Vikram Pandit, CEO of the once dead-in-the-water global banking firm Citigroup has staged a comeback that is sure to be the envy of his financial industry colleagues. So greatly is he admired that only a few months ago he was named Euromoney’s “Banker of the Year.” That’s not a joke. Why? Because, “He did a pretty good job,” states Euromoney.
"After living a life of purpose, responsibility, and meaning, I suddenly was a nobody." When Brian Iglesias completed 13 years of active duty, he was a combat decorated, service disabled, U.S. Marine officer. In a private interview with Iglesias, he described to me how devastating it was to return to civilian life with bleak prospects of finding a new life of purpose.
How do I begin to convey thoughts about an awe-inspiring whirlwind, intensive 60-hours of crazy travel, networking and education?
Well, I’ll just start at the beginning. I have never spoken at a large, national conference so I knew it was time for me to get the experience. Plus, it’s the kind of challenge that would push my professional growth to a new height. With that in mind, Justin and I worked with our PR guy to develop a workshop titled “Got 2020 Vision? Two Companies’ March Towards Zero Impact.“
“Purpose is now the fifth P of marketing. It’s a vital addition to the age-old marketing mix of product, price, place, and promotion,” said Mitch Markson, chief creative officer, Edelman, and the founder of Edelman goodpurpose.
At the conferences I attend or present at each year (incidentally, you can see my upcoming gigs here:speaking schedule), its fascinating to see the efforts to integrate social media into nearly every aspect of the event. Some do it very well - and others.....well, others don't even offer complimentary wifi.
After six years of consultation and development, Geneva saw the launch of ISO 26000 yesterday.
ISO 26000:2010 Guidance on social responsibility to be exact. Please note the word ‘Guidance‘, that is, this is not a certifiable standard.
In an industry already accelerating toward burgeoning crowds of standards, rankings and frameworks, all of undulating degrees of credibility and usefulness, it feels to me like this new kid on the block will receive a subdued welcome.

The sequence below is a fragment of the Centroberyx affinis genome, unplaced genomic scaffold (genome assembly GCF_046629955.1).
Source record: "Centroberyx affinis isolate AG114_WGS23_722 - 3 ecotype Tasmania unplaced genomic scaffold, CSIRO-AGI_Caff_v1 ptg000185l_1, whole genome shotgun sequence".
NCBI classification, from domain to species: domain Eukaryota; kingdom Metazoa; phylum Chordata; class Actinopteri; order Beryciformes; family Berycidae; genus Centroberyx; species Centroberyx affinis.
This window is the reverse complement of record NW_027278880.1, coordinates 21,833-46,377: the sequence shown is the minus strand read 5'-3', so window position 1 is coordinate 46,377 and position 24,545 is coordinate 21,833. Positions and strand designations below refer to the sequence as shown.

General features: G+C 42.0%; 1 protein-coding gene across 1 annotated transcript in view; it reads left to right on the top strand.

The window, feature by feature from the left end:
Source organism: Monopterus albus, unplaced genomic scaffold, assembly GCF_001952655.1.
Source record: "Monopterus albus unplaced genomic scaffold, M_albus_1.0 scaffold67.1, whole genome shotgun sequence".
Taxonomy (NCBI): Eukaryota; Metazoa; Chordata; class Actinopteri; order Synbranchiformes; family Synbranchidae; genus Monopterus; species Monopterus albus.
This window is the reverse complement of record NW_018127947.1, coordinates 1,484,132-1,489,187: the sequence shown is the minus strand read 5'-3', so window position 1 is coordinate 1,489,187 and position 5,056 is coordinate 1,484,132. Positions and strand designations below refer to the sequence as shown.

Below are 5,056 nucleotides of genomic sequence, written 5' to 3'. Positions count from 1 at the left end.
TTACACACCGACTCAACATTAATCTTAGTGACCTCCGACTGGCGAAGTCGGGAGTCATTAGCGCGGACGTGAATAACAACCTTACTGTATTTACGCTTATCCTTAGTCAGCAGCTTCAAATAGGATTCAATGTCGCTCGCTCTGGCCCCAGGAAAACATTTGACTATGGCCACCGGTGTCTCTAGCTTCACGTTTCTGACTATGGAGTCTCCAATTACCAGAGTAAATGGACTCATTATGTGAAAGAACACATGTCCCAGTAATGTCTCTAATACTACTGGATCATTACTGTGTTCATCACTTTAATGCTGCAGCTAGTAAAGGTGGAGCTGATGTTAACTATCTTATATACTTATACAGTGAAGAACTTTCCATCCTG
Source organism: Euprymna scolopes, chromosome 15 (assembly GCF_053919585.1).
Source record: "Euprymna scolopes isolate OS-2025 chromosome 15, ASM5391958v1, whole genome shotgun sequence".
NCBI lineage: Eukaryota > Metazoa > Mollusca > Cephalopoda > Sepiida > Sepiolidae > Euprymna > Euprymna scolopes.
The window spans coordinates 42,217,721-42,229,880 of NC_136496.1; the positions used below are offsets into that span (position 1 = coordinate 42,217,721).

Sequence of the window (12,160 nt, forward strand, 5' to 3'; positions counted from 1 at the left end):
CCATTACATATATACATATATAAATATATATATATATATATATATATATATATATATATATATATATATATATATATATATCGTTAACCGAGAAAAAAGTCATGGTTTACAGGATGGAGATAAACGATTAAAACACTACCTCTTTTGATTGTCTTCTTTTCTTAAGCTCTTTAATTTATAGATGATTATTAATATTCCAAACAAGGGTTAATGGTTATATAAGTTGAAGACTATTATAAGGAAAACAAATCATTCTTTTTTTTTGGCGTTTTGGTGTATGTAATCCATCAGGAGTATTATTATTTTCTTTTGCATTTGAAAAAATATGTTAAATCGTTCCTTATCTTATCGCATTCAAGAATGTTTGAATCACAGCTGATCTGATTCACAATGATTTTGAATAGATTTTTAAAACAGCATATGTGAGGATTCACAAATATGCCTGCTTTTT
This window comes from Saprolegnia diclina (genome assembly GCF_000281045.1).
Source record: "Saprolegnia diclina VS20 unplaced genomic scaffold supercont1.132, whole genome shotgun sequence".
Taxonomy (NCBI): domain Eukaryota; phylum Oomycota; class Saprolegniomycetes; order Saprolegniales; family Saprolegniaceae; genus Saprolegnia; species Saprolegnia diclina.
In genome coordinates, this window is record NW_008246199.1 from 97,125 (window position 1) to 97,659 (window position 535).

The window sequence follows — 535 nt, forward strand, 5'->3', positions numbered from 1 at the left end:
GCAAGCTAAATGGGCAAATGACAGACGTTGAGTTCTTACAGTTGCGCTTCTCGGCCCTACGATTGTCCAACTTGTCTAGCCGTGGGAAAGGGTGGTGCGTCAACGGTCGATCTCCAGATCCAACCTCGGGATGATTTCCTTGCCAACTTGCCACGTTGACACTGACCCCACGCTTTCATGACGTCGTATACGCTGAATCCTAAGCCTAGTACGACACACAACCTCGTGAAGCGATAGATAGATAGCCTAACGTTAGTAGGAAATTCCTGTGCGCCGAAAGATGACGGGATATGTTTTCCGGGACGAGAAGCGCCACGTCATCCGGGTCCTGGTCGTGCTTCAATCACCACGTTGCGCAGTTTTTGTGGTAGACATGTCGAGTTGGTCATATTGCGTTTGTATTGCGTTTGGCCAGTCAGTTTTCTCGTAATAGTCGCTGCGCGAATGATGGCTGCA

Scandal in-the-making, customer-pleaser, tax write-off, nonprofit cash cow or game-changer? Which hyphenated phrase will best describe Nordstrom’s new concept store, which will donate all net profits to charity?
Hopefully, many of you do or will contribute generously to causes that you care about, and even step up to join nonprofit boards and help to fundraise. Fundraising is an exciting and very concrete way to build support for a mission that you are really passionate about.
Sure, Americans love their mobile phones and use them handily, but there’s still stunted confidence for mobile financial transactions, whether it’s a payment or a donation. Part of the reticence comes from the clumsiness of many mobile commerce and mobile giving sites and part of it’s a lack of incentives.
Imagine if your company's investors expected you to end your year without generating a dime in surplus. Welcome to the nonprofit sector, where your investors are foundations, and they expect multi-million dollar enterprises to end their year with zero. This makes nonprofits dependent supplicants year after year--unhealthy enterprises with no cash reserves, and no capital to strengthen, diversify, or build their operations.
In the land of business start-ups, a common success story looks like this: entrepreneur comes up with amazing new idea. Entrepreneur cobbles a start-up business around said idea. Idea spreads like wildfire. Entrepreneur sells business to huge, well-established company.
What might this model look like from the non-profit perspective?
A small non-profit organization called The Breast Form Fund may be able to give us some insight.
You will soon find that no corporate board will hire a CEO or elect a new board member who doesn't have experience in environmental sustainability and social issues. Why would I say this? And where would a corporate person gain personal experience in environmental and social issues?
Sustainability and CSR are moving onto CEO and board agendas
The kerfuffle over Chevron’s ad campaign and the accompanying spoof ad campaign (see my Inspired Economist post) reminded me that I hadn’t posted anything here about my first contribution to the Public Relations The Strategist.
Want to know which business leader is reading Mr. Brown Can Moo, Can You? and who's reading The Iliad? See Part I. Let's see what some other leaders in business, CSR, and nonprofits have been reading this summer.
A new book, Sustainable Excellence, shows that for companies to deliver lasting value for investors, they must create strategies that include solutions to the biggest social and environmental challenges of the twenty-first century. You might wonder though. Aren't social and environmental concerns for NGOs or governments to worry about? Aren't companies supposed to build shareholder value?
As a blogger at Good Business(Good-B), I usually write about money, not politics. This year, however, the two are indistinguishable. Make no mistake, American politics in 2010 are all about money—who has it, who doesn’t and who wants it at any cost.
We did not fix the banking system, Columbia University economics professor Joseph Stiglitz told the well-heeled audience at the World Business Forum this week.
The Feds pulled the big banks back from the brink of oblivion, but left everyone else up a creek without a paddle. You know who the fortunate few are – Bank of America, JPMorgan Chase, Wells Fargo, Citibank, Goldman Sachs, Morgan Stanley, Capital One, and American Express among others.